Archives for category: Lib200

Though at first it may seem that darwinism and humanism are not two things that go together well, I would argue to the contrary.  In general I find science to be a very humanistic pursuit. The whole point of science is to make life easier for people, Even if scientists aren’t always aware of what good they are doing.
Richard Dawkins, an author famous for his book “the selfish gene”, expresses his idea that “our lives are ruled by all sorts of warmer human ambitions” as a response to people saying that his scientific, darwinistic work sucks the meaning out of life.  I tend to agree with him, especially if life happens to ultimately be meaningless, it is even more important to value being a human and the relationships that we are able to form. 
Though Darwin’s and Dawkins’s works both can be misinterpreted as being humanistic, they simply try answer questions of why we act as we do.  They try to understand human behaviour on a genetic level.  In some ways, if you look at our success as a species, in combination with the two authors’ ideas, one might say that they would put humanity on a pedestal of sort.  Dawkins, in particular, says that humans are evolved to the point that we can resist the actions our selfish genes would otherwise have us perform.  He cites the use of birth control as evidence. 
Selfish genes and natural selection and these kind of scientific theories do not determine how we act, what they do is try to explain some of our actions that seem otherwise inexplicable.  Perhaps selfish genes are what dictate our instincts?


Robots are tools that humans use to do things that they themselves don’t want to, or can’t do.  There are amazing applications for robots in all sorts of fields.  One of the videos we saw in our LIB 200 class was about a bionic arm.   Though it is not quite what we see in science fiction movies, it is still a much more liberating prosthetic limb then a wooden arm.  It is pretty cool to think that even losing an arm doesn’t really slow us down too much anymore.   Maybe in the future the “prosthetic” arms will be better and more useful than our current flesh and bones arms, maybe people in the future will voluntarily swap out one arm for a prosthetic…Probably not though.

The things that scare me from the videos are “humanoid” robots.  There are few things that I find odd about them.  A) Why do we think that the “human body” is the most efficient shape for a robot?  B) What is the purpose of these robots?  C) Why do we need to program emotions?  It seems that these robots who turn on us in sci-fi movies have no business existing.  They don’t seem to serve a real purpose.  They should be tools, not artificial humans.  If we try to make artificial humans who think and feel imagine how depressed they would be.  They would know that they are man made, there “souls” are digital and would simply vanish should they cease to exist.   The robots would not have any delusions about an afterlife (not to say that humans are delusional, just that though religions might be right or wrong, robots won’t even have that comfort).  I agree that studying artificial intelligence is a very interesting field, but we can avoid any dystopic and post-apocalyptic futures if we keep robots as tools, and let humans do the thinking.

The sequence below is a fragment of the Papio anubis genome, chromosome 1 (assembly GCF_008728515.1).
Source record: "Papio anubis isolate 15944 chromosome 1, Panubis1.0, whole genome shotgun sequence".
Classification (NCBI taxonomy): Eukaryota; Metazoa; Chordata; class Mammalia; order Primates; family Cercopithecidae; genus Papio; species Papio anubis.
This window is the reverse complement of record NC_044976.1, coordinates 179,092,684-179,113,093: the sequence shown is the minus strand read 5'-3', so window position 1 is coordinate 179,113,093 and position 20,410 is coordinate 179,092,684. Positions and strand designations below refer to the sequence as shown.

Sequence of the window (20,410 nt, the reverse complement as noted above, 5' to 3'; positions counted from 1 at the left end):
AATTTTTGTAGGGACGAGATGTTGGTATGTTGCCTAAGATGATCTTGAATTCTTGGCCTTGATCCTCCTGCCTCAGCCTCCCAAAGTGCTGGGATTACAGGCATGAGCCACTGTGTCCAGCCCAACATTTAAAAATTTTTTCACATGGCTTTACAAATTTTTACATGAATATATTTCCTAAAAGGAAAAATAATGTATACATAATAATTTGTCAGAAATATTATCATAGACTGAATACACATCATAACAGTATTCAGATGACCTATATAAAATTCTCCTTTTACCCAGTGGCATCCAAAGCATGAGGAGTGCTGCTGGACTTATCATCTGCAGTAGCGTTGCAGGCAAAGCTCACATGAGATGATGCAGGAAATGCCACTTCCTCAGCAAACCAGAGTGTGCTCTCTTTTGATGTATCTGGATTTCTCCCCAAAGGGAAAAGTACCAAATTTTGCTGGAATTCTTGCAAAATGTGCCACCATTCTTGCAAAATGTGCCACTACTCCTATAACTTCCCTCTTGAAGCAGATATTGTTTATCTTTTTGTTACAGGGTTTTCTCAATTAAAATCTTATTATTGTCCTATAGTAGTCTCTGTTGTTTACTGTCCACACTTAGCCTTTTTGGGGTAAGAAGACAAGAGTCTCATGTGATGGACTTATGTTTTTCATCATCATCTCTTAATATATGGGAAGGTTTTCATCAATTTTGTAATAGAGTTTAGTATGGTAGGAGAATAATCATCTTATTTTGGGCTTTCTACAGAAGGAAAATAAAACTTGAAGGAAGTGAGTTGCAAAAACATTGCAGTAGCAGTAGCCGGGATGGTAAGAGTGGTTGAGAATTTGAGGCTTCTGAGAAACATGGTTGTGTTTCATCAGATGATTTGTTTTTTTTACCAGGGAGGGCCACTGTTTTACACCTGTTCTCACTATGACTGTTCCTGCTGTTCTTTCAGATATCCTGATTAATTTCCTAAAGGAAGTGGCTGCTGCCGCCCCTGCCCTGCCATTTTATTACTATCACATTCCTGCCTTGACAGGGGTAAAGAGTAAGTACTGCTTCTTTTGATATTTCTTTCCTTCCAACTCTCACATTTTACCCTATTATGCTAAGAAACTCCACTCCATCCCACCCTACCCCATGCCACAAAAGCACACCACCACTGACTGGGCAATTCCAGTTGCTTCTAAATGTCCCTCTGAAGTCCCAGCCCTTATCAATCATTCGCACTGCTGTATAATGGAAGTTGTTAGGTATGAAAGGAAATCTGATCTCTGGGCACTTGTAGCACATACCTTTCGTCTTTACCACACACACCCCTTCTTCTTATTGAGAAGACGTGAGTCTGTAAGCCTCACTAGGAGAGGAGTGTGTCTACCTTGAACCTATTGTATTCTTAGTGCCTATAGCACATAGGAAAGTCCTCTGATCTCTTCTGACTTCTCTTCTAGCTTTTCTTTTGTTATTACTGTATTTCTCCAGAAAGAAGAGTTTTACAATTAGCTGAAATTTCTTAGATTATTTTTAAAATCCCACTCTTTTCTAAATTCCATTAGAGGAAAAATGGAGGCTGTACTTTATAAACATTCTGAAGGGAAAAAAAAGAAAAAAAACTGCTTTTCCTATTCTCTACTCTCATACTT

Try to answer some of the following questions. First, describe briefly the kind of science or technology depicted in your show, movie, book, etc. Are these ‘texts’ scientifically accurate? (For example, a movie with time travel may not show real science, but it is inspiredby scientific possibility—that’s what science fiction normally does.) Is the science ‘dumbed down’ (do you think) to be more attractive or acceptable to the audience?

Lets talk about a show called Fringe.  I warn you there will be spoilers.  Fringe is a very interesting show by the director/writer J.J. Abrams.  It is the epitome of the science experiments gone wrong.  The mad scientist, Doctor Bishop, is literarilly a mad scientist.  He is fully equiped with unkept white hair, a lab coat and a certificate of graduation from an insane asylum.

In an attempt to save his son Peter from dying of some sickness, he breaks many of natures laws and crosses into an alternate universe.  I won’t give away the really big spoiler, but his actions lead to both universes begining to break apart at their foundations.  The episodes are often “experiment of the week” in formula however they are always interesting.  Though the science in the show is beyond what we can do right now, it does not seem impossible.  The explanations are not really dumbed down, however whenever Dr. Bishop goes into in depth explanations of what he is doing, one of the characters often cuts him off.

The science in the show does not get in the way of the humanism.  Though it is definetly a sci-fi show, it is the human aspect, the thin borders between right and wrong, good and evil.

The science that is portrayed in Fringe is very fantastical, yet the realism with which it is portrayed makes one worried that it might be actualized.  Though most of the things, flight, telepathy etc. are very exciting to think about, the negative consequences that are portrayed in the show make them scary as well.  Almost every episode something goes wrong.  The general moral one can take from the show is don’t fuck with the natural laws of the universe, or you will explode in one way or another.